Mental health was understood as an emotional experience and described as ‘how you feel’ in terms of self-esteem, stress, confidence and experiences of humiliation. According to the focus groups, mental health was mainly associated with negative aspects, distress or illness. When discussing important influencing factors, the participants emphasised the significance of social and psychosocial factors and circumstances, which in the analysis were conceptualised in three categories of dynamic social processes: (1) Social interaction; (2) Performance; and (3) Responsibility. The processes are constituted by experiences, relationships, situations, circumstances, and actions jointly expressed by both girls and boys. The dynamic dimension of each category is represented by a continuum illustrating a range of positive to negative mental health influences. As illustrated in Figure 1, the categories are interconnected and the interplay is mainly expressed in the process of responsibility, which is why it is presented at the end of the findings section.

Figure 1.

A model of the three main categories and how they are interconnected. The interplay, which is mainly expressed in the responsibility process, is illustrated by overlaps of the social interaction and performance processes

Social interaction

The social interaction process includes aspects such as good relations with others, respect, interactions in peer groups, risk of receiving disrespectful treatment, and assault. As shown in Figure 2, the subcategories represent positions of experienced mental health impact on a continuum ranging from positive to negative influence. According to the participants, various aspects of supportive relations with others contributed to good mental health, while destructive social interactions such as assault and violence represent the negative mental health influence. Joking – contradictory social interaction in the mid-section of the continuum – partly overlaps with the other two subcategories and includes situations, interactions, and treatment by others that were ambiguously experienced as having both potentially positive and negative effects on mental health.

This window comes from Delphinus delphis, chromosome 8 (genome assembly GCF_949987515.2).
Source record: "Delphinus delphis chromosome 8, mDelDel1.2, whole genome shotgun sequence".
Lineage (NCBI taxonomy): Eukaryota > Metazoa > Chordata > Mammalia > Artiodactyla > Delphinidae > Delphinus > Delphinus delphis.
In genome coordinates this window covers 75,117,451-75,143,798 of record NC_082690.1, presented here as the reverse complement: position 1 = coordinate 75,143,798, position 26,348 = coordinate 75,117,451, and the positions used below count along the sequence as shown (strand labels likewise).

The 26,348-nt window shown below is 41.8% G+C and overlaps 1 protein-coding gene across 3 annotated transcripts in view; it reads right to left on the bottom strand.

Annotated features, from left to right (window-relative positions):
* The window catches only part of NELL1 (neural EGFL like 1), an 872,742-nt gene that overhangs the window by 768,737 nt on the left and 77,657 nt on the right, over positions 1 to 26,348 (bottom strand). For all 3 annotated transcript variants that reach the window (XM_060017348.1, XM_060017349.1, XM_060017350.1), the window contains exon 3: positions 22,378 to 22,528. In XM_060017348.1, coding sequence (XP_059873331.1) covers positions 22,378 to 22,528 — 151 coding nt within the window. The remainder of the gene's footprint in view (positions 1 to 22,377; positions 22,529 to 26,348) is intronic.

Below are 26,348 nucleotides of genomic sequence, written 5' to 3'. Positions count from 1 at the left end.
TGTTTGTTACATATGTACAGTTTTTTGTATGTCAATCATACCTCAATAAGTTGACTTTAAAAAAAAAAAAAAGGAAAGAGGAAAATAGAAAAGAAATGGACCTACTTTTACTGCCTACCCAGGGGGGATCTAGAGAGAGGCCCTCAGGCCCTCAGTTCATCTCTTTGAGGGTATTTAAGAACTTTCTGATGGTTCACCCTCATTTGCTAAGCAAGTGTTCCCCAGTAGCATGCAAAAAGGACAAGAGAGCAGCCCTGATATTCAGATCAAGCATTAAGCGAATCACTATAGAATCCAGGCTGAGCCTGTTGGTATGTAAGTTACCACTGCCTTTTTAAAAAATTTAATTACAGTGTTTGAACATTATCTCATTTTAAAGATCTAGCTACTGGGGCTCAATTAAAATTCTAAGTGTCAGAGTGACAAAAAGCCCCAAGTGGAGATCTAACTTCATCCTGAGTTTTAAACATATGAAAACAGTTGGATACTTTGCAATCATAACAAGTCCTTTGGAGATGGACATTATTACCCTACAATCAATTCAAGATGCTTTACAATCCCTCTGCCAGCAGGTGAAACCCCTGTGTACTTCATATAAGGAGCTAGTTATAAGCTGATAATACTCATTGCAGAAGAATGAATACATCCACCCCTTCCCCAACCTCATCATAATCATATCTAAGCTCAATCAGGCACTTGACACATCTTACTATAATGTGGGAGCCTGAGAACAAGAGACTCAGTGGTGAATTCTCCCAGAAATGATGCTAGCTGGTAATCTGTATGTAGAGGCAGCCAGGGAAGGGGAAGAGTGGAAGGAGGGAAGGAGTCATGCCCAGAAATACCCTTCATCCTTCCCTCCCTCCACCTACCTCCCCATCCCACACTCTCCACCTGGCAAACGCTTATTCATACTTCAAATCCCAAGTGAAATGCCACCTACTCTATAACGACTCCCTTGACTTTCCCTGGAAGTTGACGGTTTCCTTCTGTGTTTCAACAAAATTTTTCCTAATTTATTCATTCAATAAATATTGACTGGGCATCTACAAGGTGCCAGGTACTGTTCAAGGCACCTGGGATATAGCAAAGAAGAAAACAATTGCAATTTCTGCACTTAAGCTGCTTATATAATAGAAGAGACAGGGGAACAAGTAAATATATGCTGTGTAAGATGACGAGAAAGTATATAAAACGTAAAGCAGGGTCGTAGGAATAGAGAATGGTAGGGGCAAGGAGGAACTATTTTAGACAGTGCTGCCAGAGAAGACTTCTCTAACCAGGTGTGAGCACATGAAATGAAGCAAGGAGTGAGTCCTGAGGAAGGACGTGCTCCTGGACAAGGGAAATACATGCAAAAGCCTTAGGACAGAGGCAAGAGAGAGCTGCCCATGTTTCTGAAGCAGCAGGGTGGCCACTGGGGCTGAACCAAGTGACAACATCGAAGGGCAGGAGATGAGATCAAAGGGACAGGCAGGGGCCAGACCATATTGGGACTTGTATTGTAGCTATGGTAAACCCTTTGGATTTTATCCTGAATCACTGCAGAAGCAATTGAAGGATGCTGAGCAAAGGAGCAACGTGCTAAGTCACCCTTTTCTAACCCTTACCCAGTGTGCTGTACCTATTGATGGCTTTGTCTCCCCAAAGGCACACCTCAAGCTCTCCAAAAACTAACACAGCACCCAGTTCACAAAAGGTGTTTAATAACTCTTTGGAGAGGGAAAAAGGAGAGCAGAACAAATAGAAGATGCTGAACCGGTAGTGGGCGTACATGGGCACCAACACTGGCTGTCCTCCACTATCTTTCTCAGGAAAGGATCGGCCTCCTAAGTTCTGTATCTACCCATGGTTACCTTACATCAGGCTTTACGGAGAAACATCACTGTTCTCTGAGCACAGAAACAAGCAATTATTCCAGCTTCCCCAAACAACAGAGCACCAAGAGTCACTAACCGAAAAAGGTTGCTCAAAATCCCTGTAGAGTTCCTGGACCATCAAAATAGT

Figure 2.

A continuum illustrating the experienced mental health impact of the social interaction subcategories ranging from positive to negative influence

Positive relations with others

Both boys and girls emphasised the importance of positive, supportive relations with others based on reciprocity, understanding, and respect.

If you didn’t have any friends, what would you do then? And my family, it’s important, and girlfriend and school mates.